Nursing Care Plan for Hypertensive Heart Disease : Acute Pain

Acute Pain (headache) related to increased cerebral vascular pressure.


Goal :

    Client reported pain / discomfort disappeared / controlled .


Interventions and Rationale :

1. Maintain bed rest during the acute phase.

2. Give non-pharmacological measures to eliminate headaches eg, a cold compress on the forehead, back and neck massage, quiet, dim the room lights room lights, relaxation techniques (manual imagination, disktraksi) and leisure time activities.

3. Eliminate / minimize vasoconstriction activity that can increase headache eg, straining during defecation, coughing and bending length.

4. Assist patients in ambulation as needed.

5. Give liquids, soft foods, regular oral care in the event of bleeding nose or nasal pack has been done to stop the bleeding.

Rationale:

1. Minimize stimulation / promote relaxation.

2. Actions that reduce cerebral vascular pressure and the slow / block sympathetic response is effective in relieving headaches and complications.

3. Activities that increase vasoconstriction causing headaches in an increase in cerebral vascular pressure.

4. Dizziness and blurred vision often associated with pain kepala.pasien can also experience episodes of postural hypotension.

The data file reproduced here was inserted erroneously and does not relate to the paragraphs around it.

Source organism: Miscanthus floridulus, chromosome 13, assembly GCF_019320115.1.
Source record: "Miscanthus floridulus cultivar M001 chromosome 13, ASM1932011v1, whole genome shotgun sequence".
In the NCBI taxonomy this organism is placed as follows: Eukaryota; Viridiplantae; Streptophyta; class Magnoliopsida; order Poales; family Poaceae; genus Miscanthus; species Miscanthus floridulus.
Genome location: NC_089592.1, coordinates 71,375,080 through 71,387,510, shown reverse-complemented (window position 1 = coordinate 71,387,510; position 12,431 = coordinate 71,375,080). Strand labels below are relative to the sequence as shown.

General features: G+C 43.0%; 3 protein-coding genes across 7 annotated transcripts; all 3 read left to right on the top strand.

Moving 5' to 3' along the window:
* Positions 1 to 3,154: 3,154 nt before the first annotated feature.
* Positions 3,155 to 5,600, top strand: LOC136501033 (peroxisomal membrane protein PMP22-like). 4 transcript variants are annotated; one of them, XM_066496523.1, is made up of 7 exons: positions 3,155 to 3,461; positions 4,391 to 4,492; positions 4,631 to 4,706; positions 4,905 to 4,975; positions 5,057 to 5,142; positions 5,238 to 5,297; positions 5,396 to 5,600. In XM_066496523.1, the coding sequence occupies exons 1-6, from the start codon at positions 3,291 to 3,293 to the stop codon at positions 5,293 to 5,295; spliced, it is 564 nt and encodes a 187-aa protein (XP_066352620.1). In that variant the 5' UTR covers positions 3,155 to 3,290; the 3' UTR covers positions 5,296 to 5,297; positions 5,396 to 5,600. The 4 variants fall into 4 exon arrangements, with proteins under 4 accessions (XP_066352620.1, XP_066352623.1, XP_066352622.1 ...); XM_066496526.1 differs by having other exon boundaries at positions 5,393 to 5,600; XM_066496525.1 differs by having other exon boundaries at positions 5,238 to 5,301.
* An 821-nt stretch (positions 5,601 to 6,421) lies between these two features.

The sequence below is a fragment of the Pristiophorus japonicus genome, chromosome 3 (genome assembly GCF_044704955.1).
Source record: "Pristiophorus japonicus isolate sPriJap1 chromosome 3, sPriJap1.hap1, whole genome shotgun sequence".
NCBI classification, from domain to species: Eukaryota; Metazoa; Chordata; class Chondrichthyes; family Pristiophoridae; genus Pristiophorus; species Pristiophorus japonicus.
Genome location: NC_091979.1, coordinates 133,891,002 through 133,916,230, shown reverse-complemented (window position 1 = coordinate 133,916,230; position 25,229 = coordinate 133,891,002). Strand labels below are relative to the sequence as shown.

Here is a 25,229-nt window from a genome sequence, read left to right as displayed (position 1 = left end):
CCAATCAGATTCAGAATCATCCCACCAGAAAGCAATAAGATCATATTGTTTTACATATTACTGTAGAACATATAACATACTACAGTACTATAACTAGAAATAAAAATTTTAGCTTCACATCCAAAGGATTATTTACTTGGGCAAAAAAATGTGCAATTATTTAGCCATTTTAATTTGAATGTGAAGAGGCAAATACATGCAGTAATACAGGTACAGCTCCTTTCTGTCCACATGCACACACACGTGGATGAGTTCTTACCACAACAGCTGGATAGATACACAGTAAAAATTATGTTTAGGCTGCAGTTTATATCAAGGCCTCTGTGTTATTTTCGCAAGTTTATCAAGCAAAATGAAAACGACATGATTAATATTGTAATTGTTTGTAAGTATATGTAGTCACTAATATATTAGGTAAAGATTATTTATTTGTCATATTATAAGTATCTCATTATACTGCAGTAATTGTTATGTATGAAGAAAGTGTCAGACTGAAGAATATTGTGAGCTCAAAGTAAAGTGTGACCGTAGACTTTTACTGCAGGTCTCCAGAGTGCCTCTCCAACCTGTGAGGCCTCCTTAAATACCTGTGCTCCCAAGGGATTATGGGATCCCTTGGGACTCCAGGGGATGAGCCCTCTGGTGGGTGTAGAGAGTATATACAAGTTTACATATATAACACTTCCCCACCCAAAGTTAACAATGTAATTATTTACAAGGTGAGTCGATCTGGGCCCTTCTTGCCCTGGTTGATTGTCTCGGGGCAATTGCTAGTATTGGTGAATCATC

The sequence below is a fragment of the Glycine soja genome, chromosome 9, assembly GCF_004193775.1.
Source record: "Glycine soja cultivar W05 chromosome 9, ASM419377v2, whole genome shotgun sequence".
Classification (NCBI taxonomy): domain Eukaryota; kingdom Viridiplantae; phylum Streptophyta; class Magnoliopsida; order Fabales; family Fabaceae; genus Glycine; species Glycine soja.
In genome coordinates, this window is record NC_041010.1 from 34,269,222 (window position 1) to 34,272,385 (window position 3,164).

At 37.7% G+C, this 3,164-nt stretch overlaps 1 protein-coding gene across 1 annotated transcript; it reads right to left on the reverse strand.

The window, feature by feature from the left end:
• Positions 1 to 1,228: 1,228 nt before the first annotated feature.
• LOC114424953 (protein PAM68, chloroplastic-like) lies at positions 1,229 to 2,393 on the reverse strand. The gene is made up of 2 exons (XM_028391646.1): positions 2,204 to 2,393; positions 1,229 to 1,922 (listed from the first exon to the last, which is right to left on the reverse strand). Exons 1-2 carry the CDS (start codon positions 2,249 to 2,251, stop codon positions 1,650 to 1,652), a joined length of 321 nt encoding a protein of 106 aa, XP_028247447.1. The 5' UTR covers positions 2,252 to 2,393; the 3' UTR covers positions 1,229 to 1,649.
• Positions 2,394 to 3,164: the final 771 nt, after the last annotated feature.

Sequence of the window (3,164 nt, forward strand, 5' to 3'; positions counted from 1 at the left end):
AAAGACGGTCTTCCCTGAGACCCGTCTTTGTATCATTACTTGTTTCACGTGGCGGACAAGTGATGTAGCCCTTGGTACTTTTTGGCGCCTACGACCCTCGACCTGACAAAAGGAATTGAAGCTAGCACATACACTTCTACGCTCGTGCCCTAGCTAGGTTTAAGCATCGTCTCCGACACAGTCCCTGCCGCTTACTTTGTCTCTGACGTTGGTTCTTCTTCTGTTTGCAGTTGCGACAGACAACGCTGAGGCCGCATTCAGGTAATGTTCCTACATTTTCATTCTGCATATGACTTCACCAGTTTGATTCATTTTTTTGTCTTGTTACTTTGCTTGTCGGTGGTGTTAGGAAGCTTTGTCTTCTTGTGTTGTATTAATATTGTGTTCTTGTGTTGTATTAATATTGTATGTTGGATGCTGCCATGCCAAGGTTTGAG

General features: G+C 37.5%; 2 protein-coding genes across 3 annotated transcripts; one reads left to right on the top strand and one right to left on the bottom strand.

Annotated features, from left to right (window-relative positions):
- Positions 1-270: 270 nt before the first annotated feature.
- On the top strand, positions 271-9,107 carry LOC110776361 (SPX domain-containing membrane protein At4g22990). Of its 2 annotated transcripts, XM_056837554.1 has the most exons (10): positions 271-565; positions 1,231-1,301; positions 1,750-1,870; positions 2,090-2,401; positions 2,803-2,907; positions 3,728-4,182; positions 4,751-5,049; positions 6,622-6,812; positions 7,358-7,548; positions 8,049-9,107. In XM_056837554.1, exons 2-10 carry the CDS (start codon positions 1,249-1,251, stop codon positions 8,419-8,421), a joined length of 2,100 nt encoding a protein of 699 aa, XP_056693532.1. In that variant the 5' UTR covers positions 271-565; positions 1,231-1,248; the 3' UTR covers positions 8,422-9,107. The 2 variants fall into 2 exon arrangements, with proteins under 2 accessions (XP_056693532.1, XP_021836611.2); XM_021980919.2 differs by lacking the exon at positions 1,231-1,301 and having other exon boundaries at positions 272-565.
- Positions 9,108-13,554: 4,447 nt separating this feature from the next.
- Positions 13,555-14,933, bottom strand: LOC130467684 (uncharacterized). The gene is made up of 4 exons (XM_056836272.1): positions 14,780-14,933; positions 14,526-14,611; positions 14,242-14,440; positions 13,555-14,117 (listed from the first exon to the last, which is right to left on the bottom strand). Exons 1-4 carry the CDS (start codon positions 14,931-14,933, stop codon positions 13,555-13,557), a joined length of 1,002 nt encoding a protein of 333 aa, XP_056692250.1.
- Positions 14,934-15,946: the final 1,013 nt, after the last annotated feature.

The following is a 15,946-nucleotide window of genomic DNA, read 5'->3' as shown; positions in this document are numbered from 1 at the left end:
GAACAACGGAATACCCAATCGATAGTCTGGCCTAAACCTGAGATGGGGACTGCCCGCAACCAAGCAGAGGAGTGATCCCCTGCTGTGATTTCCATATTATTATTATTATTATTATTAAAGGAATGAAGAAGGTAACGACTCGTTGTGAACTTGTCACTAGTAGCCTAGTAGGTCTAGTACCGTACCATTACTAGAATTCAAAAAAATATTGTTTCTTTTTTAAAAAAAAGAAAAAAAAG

5. Increase the general comfort, compress the nose can interfere with swallowing or breathing requires mouth, causing stagnation oral secretions and mucous membranes dry out.

Source :
http://www.nurseskomar.com/2013/11/acute-pain-nursing-care-plan-for.html

Nanda Nursing Diagnoses : Definitions and Classification (2015-17, 2012-14, 2009-11, 2007-08, 2005-06, 2003-04, 2001-02)

Nursing Diagnoses: Definitions and Classification, 2001-2002 1st Edition



Pocket-sized outline addressing the development and classification of nursing diagnoses. New nursing diagnoses, as of April 2000, include: risk for falls, risk for powerlessness, risk for relocation stress syndrome, risk for situational low self-esteem, risk for suicide, self-mutilation and wandering. Bulleted-outline format. Previous edition: c1999. Softcover.

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Nanda Nursing Diagnoses 2003-2004: Definitions and Classification

Brandon/Hill Nursing List first-purchase selection (#223). Annual pocket reference addresses the development and classification of nursing diagnoses. Contains 12 new diagnoses and three new revisions. Each diagnosis is listed alphabetically by diagnostic concept. Bulleted-outline format. Softcover.

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Nanda Nursing Diagnoses: Definitions and Classification 2005-2006



Changes in this new edition include 5 new diagnoses, , three revised diagnoses, and placement of the NANDA International diagnoses within the NNN Taxonomy of Nursing Practice.

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Nursing Diagnoses: Definitions & Classification, 2007-2008



Nursing Diagnoses: Definitions & Classification contains 25 new nursing diagnoses, 16 revised nursing diagnoses and a revised procedure to appeal aDDC decision on diagnosis review. There are also 4 articles demonstrating the value of nursing diagnoses in administration, education, electronic health records and research.

Nursing Diagnoses: Definitions & Classification, 2007-2008




Nursing Diagnoses 2009-2011: Definitions and Classification (NANDA NURSING DIAGNOSIS) 2nd Edition